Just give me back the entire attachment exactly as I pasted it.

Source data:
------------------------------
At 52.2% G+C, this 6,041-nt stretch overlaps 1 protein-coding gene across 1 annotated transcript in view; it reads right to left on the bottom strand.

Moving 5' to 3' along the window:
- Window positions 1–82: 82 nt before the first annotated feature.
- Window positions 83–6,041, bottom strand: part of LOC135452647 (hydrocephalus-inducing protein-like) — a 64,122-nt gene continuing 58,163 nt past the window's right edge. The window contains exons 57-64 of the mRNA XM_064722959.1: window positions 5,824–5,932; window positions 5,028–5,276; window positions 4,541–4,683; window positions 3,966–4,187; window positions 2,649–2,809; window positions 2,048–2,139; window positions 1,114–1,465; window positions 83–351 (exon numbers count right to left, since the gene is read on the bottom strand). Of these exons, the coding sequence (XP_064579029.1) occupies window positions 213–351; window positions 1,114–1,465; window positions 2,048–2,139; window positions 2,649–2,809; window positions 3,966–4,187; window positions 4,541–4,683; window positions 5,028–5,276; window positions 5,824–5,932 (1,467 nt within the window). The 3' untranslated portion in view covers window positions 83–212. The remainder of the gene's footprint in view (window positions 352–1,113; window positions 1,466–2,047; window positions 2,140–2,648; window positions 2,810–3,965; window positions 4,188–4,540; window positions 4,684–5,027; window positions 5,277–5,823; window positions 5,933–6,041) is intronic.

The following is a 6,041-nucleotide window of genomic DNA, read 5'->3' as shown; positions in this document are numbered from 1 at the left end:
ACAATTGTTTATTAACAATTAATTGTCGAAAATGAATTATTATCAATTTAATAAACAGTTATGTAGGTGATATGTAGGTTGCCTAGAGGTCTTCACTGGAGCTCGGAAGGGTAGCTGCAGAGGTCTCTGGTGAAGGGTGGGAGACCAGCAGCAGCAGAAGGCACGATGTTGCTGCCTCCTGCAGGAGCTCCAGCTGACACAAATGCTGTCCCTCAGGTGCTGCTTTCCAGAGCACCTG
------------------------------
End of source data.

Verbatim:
At 52.2% G+C, this 6,041-nt stretch overlaps 1 protein-coding gene across 1 annotated transcript in view; it reads right to left on the bottom strand.

Moving 5' to 3' along the window:
- Window positions 1–82: 82 nt before the first annotated feature.
- Window positions 83–6,041, bottom strand: part of LOC135452647 (hydrocephalus-inducing protein-like) — a 64,122-nt gene continuing 58,163 nt past the window's right edge. The window contains exons 57-64 of the mRNA XM_064722959.1: window positions 5,824–5,932; window positions 5,028–5,276; window positions 4,541–4,683; window positions 3,966–4,187; window positions 2,649–2,809; window positions 2,048–2,139; window positions 1,114–1,465; window positions 83–351 (exon numbers count right to left, since the gene is read on the bottom strand). Of these exons, the coding sequence (XP_064579029.1) occupies window positions 213–351; window positions 1,114–1,465; window positions 2,048–2,139; window positions 2,649–2,809; window positions 3,966–4,187; window positions 4,541–4,683; window positions 5,028–5,276; window positions 5,824–5,932 (1,467 nt within the window). The 3' untranslated portion in view covers window positions 83–212. The remainder of the gene's footprint in view (window positions 352–1,113; window positions 1,466–2,047; window positions 2,140–2,648; window positions 2,810–3,965; window positions 4,188–4,540; window positions 4,684–5,027; window positions 5,277–5,823; window positions 5,933–6,041) is intronic.

The following is a 6,041-nucleotide window of genomic DNA, read 5'->3' as shown; positions in this document are numbered from 1 at the left end:
ACAATTGTTTATTAACAATTAATTGTCGAAAATGAATTATTATCAATTTAATAAACAGTTATGTAGGTGATATGTAGGTTGCCTAGAGGTCTTCACTGGAGCTCGGAAGGGTAGCTGCAGAGGTCTCTGGTGAAGGGTGGGAGACCAGCAGCAGCAGAAGGCACGATGTTGCTGCCTCCTGCAGGAGCTCCAGCTGACACAAATGCTGTCCCTCAGGTGCTGCTTTCCAGAGCACCTG